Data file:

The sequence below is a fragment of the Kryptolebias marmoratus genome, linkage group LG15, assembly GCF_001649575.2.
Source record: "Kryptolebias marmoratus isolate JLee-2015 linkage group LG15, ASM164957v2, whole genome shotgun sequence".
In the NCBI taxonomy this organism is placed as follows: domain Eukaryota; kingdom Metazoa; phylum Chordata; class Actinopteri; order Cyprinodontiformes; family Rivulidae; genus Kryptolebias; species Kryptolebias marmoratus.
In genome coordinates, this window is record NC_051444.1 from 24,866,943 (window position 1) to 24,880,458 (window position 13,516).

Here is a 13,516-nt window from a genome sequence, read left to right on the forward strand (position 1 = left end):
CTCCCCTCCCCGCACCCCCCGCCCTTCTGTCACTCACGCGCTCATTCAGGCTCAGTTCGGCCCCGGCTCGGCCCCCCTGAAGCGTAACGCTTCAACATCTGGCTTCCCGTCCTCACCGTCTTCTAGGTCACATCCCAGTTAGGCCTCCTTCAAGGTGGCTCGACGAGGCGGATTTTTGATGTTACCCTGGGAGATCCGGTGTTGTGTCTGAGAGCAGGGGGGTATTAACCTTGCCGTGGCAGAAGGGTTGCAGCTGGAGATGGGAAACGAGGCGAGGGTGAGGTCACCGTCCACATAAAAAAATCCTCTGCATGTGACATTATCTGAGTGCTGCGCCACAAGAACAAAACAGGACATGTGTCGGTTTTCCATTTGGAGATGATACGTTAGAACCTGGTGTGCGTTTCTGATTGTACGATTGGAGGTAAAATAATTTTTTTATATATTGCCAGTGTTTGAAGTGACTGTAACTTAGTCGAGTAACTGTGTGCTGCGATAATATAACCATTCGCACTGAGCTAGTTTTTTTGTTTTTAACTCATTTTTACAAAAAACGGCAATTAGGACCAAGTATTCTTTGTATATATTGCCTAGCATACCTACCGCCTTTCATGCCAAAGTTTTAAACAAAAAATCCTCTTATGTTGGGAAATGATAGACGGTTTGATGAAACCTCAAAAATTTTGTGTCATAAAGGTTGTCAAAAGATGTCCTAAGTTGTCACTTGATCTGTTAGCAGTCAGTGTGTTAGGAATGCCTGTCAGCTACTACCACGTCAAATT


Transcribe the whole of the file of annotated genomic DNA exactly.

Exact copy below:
The sequence below is a fragment of the Kryptolebias marmoratus genome, linkage group LG15, assembly GCF_001649575.2.
Source record: "Kryptolebias marmoratus isolate JLee-2015 linkage group LG15, ASM164957v2, whole genome shotgun sequence".
In the NCBI taxonomy this organism is placed as follows: domain Eukaryota; kingdom Metazoa; phylum Chordata; class Actinopteri; order Cyprinodontiformes; family Rivulidae; genus Kryptolebias; species Kryptolebias marmoratus.
In genome coordinates, this window is record NC_051444.1 from 24,866,943 (window position 1) to 24,880,458 (window position 13,516).

Here is a 13,516-nt window from a genome sequence, read left to right on the forward strand (position 1 = left end):
CTCCCCTCCCCGCACCCCCCGCCCTTCTGTCACTCACGCGCTCATTCAGGCTCAGTTCGGCCCCGGCTCGGCCCCCCTGAAGCGTAACGCTTCAACATCTGGCTTCCCGTCCTCACCGTCTTCTAGGTCACATCCCAGTTAGGCCTCCTTCAAGGTGGCTCGACGAGGCGGATTTTTGATGTTACCCTGGGAGATCCGGTGTTGTGTCTGAGAGCAGGGGGGTATTAACCTTGCCGTGGCAGAAGGGTTGCAGCTGGAGATGGGAAACGAGGCGAGGGTGAGGTCACCGTCCACATAAAAAAATCCTCTGCATGTGACATTATCTGAGTGCTGCGCCACAAGAACAAAACAGGACATGTGTCGGTTTTCCATTTGGAGATGATACGTTAGAACCTGGTGTGCGTTTCTGATTGTACGATTGGAGGTAAAATAATTTTTTTATATATTGCCAGTGTTTGAAGTGACTGTAACTTAGTCGAGTAACTGTGTGCTGCGATAATATAACCATTCGCACTGAGCTAGTTTTTTTGTTTTTAACTCATTTTTACAAAAAACGGCAATTAGGACCAAGTATTCTTTGTATATATTGCCTAGCATACCTACCGCCTTTCATGCCAAAGTTTTAAACAAAAAATCCTCTTATGTTGGGAAATGATAGACGGTTTGATGAAACCTCAAAAATTTTGTGTCATAAAGGTTGTCAAAAGATGTCCTAAGTTGTCACTTGATCTGTTAGCAGTCAGTGTGTTAGGAATGCCTGTCAGCTACTACCACGTCAAATT